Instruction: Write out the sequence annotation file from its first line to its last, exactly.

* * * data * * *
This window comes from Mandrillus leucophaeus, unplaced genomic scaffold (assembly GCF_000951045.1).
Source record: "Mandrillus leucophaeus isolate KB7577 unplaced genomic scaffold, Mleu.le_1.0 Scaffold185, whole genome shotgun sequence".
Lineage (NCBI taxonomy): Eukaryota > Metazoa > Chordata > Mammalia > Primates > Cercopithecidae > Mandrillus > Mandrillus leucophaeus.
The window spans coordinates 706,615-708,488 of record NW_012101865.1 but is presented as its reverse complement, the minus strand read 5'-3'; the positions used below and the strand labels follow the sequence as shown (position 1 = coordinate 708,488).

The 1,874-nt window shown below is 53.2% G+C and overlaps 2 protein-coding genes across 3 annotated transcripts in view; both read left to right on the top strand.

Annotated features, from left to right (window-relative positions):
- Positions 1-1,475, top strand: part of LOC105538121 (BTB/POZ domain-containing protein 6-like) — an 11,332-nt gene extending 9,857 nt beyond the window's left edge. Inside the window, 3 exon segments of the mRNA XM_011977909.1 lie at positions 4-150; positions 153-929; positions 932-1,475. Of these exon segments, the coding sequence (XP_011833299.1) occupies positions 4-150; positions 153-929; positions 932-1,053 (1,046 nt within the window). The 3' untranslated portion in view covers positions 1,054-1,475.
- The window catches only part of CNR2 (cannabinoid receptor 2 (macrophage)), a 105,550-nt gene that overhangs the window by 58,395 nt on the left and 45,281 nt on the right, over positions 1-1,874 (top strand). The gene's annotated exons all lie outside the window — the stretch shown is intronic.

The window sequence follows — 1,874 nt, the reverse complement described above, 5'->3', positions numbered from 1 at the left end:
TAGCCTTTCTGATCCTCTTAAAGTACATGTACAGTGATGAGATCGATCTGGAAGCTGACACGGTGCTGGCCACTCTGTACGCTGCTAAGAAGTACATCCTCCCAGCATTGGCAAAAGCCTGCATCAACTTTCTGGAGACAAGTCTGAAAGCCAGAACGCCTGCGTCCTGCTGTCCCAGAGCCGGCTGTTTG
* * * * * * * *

This window comes from Mandrillus leucophaeus, unplaced genomic scaffold (assembly GCF_000951045.1).
Source record: "Mandrillus leucophaeus isolate KB7577 unplaced genomic scaffold, Mleu.le_1.0 Scaffold185, whole genome shotgun sequence".
Lineage (NCBI taxonomy): Eukaryota > Metazoa > Chordata > Mammalia > Primates > Cercopithecidae > Mandrillus > Mandrillus leucophaeus.
The window spans coordinates 706,615-708,488 of record NW_012101865.1 but is presented as its reverse complement, the minus strand read 5'-3'; the positions used below and the strand labels follow the sequence as shown (position 1 = coordinate 708,488).

The 1,874-nt window shown below is 53.2% G+C and overlaps 2 protein-coding genes across 3 annotated transcripts in view; both read left to right on the top strand.

Annotated features, from left to right (window-relative positions):
- Positions 1-1,475, top strand: part of LOC105538121 (BTB/POZ domain-containing protein 6-like) — an 11,332-nt gene extending 9,857 nt beyond the window's left edge. Inside the window, 3 exon segments of the mRNA XM_011977909.1 lie at positions 4-150; positions 153-929; positions 932-1,475. Of these exon segments, the coding sequence (XP_011833299.1) occupies positions 4-150; positions 153-929; positions 932-1,053 (1,046 nt within the window). The 3' untranslated portion in view covers positions 1,054-1,475.
- The window catches only part of CNR2 (cannabinoid receptor 2 (macrophage)), a 105,550-nt gene that overhangs the window by 58,395 nt on the left and 45,281 nt on the right, over positions 1-1,874 (top strand). The gene's annotated exons all lie outside the window — the stretch shown is intronic.

The window sequence follows — 1,874 nt, the reverse complement described above, 5'->3', positions numbered from 1 at the left end:
TAGCCTTTCTGATCCTCTTAAAGTACATGTACAGTGATGAGATCGATCTGGAAGCTGACACGGTGCTGGCCACTCTGTACGCTGCTAAGAAGTACATCCTCCCAGCATTGGCAAAAGCCTGCATCAACTTTCTGGAGACAAGTCTGAAAGCCAGAACGCCTGCGTCCTGCTGTCCCAGAGCCGGCTGTTTG